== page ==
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Is it better to hire an agency or build one in-house?

While recently perusing HBS Working Knowledge, a Harvard University website covering business innovation from the Harvard Business School faculty, I came across an article written in ’08 by Sarah Gilbert entitled: “Should You Bring Advertising Expertise In-House?” In it, Harvard Business School professor emeritus Alvin J. Silk answers questions about companies developing in-house advertising capabilities (aka: vertical integration). The article covered factors involved in making decisions to bring advertising in-house or not and included company size, company leadership, and control and cost issues.

I have had the pleasure to work for companies with internal ad agencies and also for companies that farmed it all out and both methods have the potential to be effective. Operative word: potential. Quite often companies wanting to bring advertising in-house desire greater control over costs – resources – and the end product. External agencies, when maligned, are viewed as expensive and difficult to control. There are critical factors that impact a decision to keep advertising at arm’s length and outside of the company’s walls or integrate it within the company.

For example –

Does the company have enough of an ongoing need or projects of critical mass to substantiate the expenses and resources required to house an in-house staff? How would the costs of planning, developing, and implementing marketing/advertising campaigns compare with those incurred by an outside firm?  Does the internal agency have the required economies of scale and expertise required to make cost-efficient media buys when compared with a larger external agency?  And most importantly, does a company have the expertise and sophistication to attract and retain the best creative resources as effectively as independent agencies?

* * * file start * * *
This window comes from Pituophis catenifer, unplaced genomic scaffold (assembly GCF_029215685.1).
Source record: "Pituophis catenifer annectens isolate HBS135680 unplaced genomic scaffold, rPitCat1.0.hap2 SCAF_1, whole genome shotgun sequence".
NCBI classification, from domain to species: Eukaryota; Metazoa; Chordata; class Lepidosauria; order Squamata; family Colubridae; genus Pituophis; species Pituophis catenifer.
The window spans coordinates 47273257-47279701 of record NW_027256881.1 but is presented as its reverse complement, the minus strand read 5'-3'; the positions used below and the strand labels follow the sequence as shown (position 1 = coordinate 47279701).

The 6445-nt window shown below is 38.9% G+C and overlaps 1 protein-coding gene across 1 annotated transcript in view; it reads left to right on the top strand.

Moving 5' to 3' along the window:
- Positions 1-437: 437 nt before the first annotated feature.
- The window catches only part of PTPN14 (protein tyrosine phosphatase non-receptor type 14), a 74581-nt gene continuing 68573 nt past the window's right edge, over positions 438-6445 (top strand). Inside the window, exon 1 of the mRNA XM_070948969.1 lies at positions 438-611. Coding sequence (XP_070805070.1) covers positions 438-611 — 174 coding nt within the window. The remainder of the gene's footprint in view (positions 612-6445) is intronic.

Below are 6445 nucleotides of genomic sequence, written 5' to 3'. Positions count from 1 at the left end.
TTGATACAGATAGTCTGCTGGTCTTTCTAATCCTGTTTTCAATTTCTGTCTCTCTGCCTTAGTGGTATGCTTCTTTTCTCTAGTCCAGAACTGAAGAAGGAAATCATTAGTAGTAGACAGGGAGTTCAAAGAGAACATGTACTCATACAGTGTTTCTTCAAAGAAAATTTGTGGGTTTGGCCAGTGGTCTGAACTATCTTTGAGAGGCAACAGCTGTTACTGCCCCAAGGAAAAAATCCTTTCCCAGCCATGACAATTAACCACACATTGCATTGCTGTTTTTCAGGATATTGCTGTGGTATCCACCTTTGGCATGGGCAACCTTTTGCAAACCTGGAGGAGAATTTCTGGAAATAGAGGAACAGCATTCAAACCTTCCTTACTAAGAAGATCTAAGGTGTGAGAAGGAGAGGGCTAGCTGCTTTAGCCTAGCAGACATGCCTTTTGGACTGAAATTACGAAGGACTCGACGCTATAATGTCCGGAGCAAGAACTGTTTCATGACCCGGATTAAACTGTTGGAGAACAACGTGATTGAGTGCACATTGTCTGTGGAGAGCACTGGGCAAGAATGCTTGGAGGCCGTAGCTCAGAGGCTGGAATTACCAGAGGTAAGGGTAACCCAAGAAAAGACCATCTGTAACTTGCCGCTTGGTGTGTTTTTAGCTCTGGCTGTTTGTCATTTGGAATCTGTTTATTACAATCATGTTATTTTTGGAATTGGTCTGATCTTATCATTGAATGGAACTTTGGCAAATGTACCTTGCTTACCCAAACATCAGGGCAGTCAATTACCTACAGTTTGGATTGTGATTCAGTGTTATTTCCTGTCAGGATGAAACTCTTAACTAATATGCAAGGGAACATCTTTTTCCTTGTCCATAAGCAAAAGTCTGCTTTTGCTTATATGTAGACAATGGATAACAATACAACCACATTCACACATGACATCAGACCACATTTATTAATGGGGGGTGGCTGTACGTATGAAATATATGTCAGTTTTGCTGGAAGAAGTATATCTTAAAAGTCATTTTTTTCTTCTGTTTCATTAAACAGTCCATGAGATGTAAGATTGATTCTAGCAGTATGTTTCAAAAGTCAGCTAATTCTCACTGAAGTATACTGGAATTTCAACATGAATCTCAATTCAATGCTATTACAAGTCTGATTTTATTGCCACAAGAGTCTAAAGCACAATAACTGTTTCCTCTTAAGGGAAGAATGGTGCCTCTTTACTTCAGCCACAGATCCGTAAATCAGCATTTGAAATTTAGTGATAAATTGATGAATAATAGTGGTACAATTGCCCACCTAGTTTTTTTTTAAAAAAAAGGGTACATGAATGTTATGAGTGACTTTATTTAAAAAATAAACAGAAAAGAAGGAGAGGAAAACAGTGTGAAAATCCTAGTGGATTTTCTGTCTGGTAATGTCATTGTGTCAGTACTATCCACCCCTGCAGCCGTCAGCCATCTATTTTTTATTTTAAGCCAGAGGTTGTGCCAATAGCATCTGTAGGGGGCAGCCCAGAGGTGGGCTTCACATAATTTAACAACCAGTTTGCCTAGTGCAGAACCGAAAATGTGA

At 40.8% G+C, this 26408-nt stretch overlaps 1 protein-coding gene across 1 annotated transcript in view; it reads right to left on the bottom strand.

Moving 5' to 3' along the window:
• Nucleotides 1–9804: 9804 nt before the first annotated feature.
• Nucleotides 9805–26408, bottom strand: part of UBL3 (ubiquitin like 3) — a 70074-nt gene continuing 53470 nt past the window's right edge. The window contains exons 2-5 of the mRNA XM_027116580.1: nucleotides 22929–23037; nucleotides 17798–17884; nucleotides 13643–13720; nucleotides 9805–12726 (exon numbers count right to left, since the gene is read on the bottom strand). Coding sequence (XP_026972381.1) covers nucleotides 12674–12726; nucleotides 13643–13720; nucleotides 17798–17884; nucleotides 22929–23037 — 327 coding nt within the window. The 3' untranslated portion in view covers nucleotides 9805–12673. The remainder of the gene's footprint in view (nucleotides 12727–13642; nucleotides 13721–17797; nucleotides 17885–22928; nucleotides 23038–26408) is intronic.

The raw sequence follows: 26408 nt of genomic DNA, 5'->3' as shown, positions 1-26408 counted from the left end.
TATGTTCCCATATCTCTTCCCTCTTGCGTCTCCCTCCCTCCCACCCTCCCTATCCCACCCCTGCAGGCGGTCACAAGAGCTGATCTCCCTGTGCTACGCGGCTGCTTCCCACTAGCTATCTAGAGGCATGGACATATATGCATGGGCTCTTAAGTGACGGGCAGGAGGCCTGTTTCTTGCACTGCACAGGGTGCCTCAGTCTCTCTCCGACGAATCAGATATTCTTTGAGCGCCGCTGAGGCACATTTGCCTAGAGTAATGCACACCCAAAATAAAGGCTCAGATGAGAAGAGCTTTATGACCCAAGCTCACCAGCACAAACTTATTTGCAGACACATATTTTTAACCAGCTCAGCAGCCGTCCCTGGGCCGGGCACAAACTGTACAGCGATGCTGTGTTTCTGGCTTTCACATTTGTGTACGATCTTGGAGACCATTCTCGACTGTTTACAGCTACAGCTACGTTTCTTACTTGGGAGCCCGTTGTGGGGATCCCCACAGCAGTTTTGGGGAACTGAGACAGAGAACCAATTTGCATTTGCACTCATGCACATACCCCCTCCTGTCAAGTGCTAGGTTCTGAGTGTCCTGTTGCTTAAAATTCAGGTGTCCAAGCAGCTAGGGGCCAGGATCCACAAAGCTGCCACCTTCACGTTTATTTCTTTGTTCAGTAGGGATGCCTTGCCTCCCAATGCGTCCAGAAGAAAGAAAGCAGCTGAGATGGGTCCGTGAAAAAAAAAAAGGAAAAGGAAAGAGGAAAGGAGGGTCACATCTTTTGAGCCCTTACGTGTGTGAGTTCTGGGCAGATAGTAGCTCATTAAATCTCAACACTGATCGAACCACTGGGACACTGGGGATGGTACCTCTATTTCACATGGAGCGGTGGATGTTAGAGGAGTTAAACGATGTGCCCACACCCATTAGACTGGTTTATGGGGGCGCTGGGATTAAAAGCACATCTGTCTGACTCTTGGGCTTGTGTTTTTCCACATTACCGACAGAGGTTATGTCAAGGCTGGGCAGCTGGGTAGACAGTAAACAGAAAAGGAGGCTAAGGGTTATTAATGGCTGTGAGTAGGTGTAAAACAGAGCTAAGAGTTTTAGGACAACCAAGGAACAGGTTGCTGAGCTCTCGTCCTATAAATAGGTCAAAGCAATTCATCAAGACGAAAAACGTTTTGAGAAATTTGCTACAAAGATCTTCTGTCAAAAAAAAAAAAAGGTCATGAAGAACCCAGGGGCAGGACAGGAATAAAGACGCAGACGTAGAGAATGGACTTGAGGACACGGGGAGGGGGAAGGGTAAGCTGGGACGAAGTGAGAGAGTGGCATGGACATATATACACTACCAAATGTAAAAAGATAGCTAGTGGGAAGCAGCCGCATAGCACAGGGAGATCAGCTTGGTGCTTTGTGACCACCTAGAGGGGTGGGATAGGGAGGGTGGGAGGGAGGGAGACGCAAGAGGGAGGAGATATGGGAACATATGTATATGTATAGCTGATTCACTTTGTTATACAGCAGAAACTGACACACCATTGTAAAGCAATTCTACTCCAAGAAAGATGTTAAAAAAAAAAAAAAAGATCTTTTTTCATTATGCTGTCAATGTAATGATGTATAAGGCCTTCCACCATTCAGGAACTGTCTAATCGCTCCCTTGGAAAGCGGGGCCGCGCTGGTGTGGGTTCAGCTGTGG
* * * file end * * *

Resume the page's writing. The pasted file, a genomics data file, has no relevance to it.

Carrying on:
Another consideration is the internal agency’s potential impact within the corporate environment and whether it would be hampered from driving necessary yet unpopular strategic decisions.  While external agency creative directors have been known to go to bat for a compelling concept, would an internal creative director mindful of his employment, wage that battle?

As mentioned earlier, having been in firms with internal agencies and with others that farmed out advertising to one or more external agencies, there is never one approach that can result in success. What is critical though is the following:

  • Leadership that understands the agency’s role – and most importantly, what the agency must produce.  The best leaders allow the agencies to present their cases and make impartial business decisions on fact.
  • Leadership that realizes there are true costs in hiring and maintaining internal agency staff -- and that there is much bargaining power when utilizing external agencies.
  • Hiring an agency takes time… hiring an internal agency takes time and skill… but firing an agency can be done very quickly.  Not so with internal staff.
  • Given their make-up, external agencies have greater potential to remain idea-fresh and generally do not carry company “baggage” or pre-conceived notions about the product.
  • External agencies only get paid when clients are happy.  “Employees” get paid twice a month…
  • External agencies are not part of your company.  You can take full credit for their work! (Kidding…)

(c) Alder & Associates 2011

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